Future Goals for Therapeutic Monoclonal Antibodies

  • Lucienne Chatenoud
  • Michelle Webb
  • Jean-François Bach
Part of the Medical Intelligence Unit book series (MIU.LANDES)


Fifteen years of experience in using immunosuppressive monoclonal antibodies for studies predominantly in experimental and clinical transplantation, but also in autoimmunity, has clearly demonstrated the existence of therapeutic activities not shared by conventional chemical immunosuppressants (i.e. corticosteroids, azathioprine, cyclosporine, FK506). Antibodies to CD3 (OKT3) have been remarkably efficacious in reversing severe acute allograft rejection, a clinical situation in which only high-dose steroids and polyclonal antilymphocyte antibodies have similar efficacy.1–3 More importantly, antibodies or genetically engineered molecules to distinct T-cell receptors (CD4, CD4+CD8, CD28/CTLA4Ig, adhesion receptors or adhesins) can promote tolerance, namely, a stable and antigen-specific state of immunological unresponsiveness.4 As a result, a wide variety of experimental situations have been described where T cell-directed monoclonal antibodies have afforded tolerance not only to foreign soluble antigens but also to tissue alloantigens and autoantigens.5–16 Thus, despite the different problems surrounding their production and clinical development, i.e. high cost and side effects (namely, acute cytokine-related syndrome, xenosensitization), continued effort in pursuing the study of therapeutic monoclonals appears worthwhile.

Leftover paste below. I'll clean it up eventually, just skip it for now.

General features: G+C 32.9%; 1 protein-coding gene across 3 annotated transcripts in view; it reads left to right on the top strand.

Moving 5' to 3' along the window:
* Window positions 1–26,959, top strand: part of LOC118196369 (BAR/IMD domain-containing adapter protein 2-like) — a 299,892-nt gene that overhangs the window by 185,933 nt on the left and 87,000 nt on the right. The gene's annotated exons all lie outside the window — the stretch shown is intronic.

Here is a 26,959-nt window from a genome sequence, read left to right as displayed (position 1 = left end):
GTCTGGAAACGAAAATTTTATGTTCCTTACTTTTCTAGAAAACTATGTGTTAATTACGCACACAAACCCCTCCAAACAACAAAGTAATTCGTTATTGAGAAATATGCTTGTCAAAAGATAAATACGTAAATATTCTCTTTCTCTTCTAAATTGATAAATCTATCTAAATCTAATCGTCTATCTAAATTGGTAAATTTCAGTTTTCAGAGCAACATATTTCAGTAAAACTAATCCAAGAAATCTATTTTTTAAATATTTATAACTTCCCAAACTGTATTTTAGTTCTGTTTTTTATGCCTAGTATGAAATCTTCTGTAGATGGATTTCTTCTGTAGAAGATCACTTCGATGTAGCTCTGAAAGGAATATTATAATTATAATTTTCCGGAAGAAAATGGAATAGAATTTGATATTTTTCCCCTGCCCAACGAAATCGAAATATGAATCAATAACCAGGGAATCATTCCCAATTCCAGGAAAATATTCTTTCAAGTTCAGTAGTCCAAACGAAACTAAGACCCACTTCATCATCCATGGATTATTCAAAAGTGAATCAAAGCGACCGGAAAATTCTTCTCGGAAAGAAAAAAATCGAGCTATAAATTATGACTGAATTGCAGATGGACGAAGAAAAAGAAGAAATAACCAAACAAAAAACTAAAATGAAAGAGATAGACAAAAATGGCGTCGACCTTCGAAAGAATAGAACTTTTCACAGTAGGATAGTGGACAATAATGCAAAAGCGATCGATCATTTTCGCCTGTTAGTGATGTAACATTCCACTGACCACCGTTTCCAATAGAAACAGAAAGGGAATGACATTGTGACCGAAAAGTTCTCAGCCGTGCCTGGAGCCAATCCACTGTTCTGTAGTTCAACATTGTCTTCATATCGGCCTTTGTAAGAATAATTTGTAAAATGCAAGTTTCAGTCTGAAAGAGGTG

Therapeutic Monoclonal Antibody Acute Renal Allograft Rejection Antigenic Modulation OKT3 Monoclonal Antibody Antilymphocyte Serum 
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Copyright information

© Springer Science+Business Media Dordrecht 1995

Authors and Affiliations

  • Lucienne Chatenoud
  • Michelle Webb
  • Jean-François Bach

There are no affiliations available

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